The increase in the use of mobile devices magnifies the complexity of routing notification messages to those devices. One problem is that mobile devices are not inherently addressable; for example, there is currently no mobile version of IPv6. In other words, mobile devices do not have their own IP addresses in the same way that a desktop computer, or even a laptop computer, has an IP address. Furthermore, mobile devices are sometimes logically behind a service provider firewall that likely employs network address translation (NAT). Such firewalls are applicable both within the cellular context and the Wi-Fi context. Given that mobile devices are not inherently addressable, it is difficult to route messages to a mobile device, particularly on a large scale.
Apple's granted patent technically covers a system for routing notification messages which includes a plurality of gateways, or gateway devices. Each gateway device is associated with a zone, and each gateway maintains presence information for mobile devices associated with that zone. This system also includes a plurality of courier devices, which back-propagate presence information for the mobile devices to respective gateways based at least on a zone associated with each mobile device. The gateways and couriers are dynamically configured such that notification messages could be pushed from a provider application to a mobile device via any gateway and any courier. In other words, the provider could connect to any of the gateways and the device could connect to any of the couriers and the system could appropriately forward the message from the provider to the mobile device on a path through at least one gateway and a courier.
To review Apple's 26 patent claims and invention detailing, see granted patent 8,064,896. Apple credits Kris Bell, Darryl Bleau and Jeffrey Davey as the inventors of this patent.
Granted Design Patents Issued to Apple
The US Patent and Trademark Office have officially granted Apple three new design patents today which cover Apple's sleek aluminum Remote along with "Mail" and "Notes" icons for iOS devices (not shown).
Final Patent Round-Up & Rapid Fire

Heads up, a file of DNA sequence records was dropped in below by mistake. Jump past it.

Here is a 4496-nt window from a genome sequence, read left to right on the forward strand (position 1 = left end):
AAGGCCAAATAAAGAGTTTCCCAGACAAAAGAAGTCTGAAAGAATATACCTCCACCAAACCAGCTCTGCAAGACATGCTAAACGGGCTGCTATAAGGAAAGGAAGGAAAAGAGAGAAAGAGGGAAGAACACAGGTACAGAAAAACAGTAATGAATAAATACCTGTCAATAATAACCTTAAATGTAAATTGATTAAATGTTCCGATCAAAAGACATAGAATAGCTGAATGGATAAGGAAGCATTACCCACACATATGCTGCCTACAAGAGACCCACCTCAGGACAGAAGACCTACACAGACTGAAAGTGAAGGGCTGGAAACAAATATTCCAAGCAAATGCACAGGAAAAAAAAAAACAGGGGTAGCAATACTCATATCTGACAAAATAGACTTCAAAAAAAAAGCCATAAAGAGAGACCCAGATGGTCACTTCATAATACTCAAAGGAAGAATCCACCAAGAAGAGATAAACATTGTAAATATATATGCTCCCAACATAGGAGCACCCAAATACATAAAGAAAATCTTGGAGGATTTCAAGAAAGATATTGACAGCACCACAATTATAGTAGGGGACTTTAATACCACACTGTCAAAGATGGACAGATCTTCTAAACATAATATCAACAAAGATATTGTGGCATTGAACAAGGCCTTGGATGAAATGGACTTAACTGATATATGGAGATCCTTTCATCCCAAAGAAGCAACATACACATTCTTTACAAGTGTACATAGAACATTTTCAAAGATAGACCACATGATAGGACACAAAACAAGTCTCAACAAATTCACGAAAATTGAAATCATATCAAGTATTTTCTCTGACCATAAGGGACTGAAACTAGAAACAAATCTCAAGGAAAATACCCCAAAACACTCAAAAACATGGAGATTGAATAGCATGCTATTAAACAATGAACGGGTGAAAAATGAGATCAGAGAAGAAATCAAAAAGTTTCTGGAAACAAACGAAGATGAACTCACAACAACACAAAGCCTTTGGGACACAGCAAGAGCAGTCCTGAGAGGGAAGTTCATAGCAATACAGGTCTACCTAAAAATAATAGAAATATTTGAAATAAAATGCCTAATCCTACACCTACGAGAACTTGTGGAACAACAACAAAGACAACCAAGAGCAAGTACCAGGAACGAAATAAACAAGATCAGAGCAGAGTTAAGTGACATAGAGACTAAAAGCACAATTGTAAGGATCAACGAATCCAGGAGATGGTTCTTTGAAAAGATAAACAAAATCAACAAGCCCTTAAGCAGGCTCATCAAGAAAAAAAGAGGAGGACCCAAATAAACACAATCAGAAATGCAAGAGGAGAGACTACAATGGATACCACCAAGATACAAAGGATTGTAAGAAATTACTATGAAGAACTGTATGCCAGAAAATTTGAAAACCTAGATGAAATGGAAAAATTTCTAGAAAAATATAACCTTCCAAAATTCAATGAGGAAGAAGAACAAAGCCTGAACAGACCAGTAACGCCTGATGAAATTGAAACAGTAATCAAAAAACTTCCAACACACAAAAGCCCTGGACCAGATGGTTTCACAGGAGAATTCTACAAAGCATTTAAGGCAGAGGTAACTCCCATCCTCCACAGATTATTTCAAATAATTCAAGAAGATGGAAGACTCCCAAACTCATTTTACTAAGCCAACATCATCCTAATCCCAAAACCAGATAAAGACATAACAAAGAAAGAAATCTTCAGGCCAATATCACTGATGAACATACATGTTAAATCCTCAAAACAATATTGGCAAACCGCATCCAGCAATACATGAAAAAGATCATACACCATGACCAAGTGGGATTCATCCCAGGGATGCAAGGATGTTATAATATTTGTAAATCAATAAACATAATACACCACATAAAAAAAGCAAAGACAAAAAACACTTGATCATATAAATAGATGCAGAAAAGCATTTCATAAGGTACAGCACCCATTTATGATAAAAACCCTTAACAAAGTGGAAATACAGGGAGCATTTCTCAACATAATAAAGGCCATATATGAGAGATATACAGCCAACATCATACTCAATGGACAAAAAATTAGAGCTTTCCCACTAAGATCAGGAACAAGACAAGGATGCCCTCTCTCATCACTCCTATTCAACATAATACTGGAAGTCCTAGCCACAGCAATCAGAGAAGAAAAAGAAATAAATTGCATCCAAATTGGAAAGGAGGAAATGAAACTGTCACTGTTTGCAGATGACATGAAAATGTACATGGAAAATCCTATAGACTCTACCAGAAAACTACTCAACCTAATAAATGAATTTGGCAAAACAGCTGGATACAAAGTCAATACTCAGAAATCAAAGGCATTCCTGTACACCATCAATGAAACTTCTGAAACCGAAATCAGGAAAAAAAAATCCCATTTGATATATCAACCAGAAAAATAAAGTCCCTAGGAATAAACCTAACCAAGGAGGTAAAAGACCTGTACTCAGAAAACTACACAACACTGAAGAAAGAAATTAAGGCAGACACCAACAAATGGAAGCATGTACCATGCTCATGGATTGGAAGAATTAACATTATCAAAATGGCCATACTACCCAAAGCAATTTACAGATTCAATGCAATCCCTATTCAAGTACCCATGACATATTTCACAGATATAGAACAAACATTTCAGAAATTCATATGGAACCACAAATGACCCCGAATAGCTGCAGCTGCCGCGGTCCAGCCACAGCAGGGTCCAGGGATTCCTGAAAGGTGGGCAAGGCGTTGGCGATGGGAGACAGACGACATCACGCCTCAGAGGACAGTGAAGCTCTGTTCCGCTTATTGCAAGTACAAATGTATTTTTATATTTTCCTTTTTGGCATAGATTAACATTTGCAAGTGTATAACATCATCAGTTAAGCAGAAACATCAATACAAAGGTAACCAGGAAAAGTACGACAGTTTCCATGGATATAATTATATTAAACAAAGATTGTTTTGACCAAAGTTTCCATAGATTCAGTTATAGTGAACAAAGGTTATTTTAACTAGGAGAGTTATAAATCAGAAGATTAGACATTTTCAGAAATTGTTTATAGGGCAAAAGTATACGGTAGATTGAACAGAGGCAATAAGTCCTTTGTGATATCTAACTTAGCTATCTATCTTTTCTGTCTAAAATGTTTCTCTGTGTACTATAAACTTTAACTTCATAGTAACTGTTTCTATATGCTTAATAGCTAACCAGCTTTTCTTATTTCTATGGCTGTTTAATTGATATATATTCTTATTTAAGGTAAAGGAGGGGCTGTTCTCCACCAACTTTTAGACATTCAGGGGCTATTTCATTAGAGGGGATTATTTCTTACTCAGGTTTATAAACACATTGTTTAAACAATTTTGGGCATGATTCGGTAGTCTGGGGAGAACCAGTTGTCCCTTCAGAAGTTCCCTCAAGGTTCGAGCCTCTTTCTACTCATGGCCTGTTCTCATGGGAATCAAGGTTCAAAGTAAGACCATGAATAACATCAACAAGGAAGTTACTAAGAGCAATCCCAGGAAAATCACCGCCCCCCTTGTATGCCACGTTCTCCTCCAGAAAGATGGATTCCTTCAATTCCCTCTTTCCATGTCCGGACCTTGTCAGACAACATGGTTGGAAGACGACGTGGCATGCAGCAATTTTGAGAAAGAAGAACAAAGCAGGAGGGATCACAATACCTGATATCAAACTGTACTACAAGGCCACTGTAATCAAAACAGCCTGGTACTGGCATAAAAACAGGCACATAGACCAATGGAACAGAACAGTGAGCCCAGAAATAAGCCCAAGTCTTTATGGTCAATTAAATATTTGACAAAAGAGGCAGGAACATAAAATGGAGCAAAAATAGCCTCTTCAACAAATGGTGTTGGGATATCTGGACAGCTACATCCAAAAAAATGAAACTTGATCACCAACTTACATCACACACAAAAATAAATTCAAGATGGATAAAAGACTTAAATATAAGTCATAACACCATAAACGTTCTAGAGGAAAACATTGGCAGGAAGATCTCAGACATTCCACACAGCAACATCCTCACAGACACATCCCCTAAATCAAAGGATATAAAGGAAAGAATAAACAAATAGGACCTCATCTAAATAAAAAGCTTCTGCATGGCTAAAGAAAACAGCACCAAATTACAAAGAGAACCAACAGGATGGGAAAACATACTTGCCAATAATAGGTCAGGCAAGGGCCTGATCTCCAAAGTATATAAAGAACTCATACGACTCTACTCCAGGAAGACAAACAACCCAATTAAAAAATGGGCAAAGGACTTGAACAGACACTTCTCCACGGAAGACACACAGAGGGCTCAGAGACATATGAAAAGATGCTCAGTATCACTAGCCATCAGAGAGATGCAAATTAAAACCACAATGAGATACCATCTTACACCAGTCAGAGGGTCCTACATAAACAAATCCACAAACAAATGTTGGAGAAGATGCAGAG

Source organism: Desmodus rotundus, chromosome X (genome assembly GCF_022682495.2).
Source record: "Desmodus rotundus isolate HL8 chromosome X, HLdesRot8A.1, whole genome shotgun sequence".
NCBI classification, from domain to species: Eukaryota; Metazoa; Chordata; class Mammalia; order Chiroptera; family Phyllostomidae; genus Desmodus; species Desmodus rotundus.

Over and above the granted patents that were specifically reported on today, we present you with links to all of the other granted patents in our Final Patent Round-Up as follows:
Apple's iOS Devices with Auto-Dim Timers: Apple's patent generally relates to portable electronic devices with a touch-sensitive display whereby the time period after which the display is dimmed due to user inactivity is extended based on user interaction with the device subsequent to a dimming event.
Consumer Abuse Detection System and Method: generally relates to electronic devices and, more particularly, to techniques for detecting the occurrence of consumer abuse in electronic devices.
Communications System that Provides User-Selectable Data when User is On-Hold: Apple's patent covers telecommunications systems will play music or other prerecorded audio while a user is on hold.
Rapid Fire: Five other granted patents include the following: Providing Text Input using Speech Data and Non-Speech Data; Methods and Systems for Managing Web Feed Content with an Email Client Application; NAT Traversal for Media Conferencing; System and Method for Tagging Data; Momentarily Enabled Electronic Device.
The last granted patent on the rapid fire list note above is interesting as I can't figure out what device this feature could be for. If you have any ideas send me a note. Cheers.
Notice: Patently Apple presents only a brief summary of granted patents with associated graphics for journalistic news purposes as each Granted Patent is revealed by the U.S. Patent & Trademark Office. Readers are cautioned that the full text of any Granted Patent should be read in its entirety for full details. About Comments: Patently Apple reserves the right to post, dismiss or edit comments.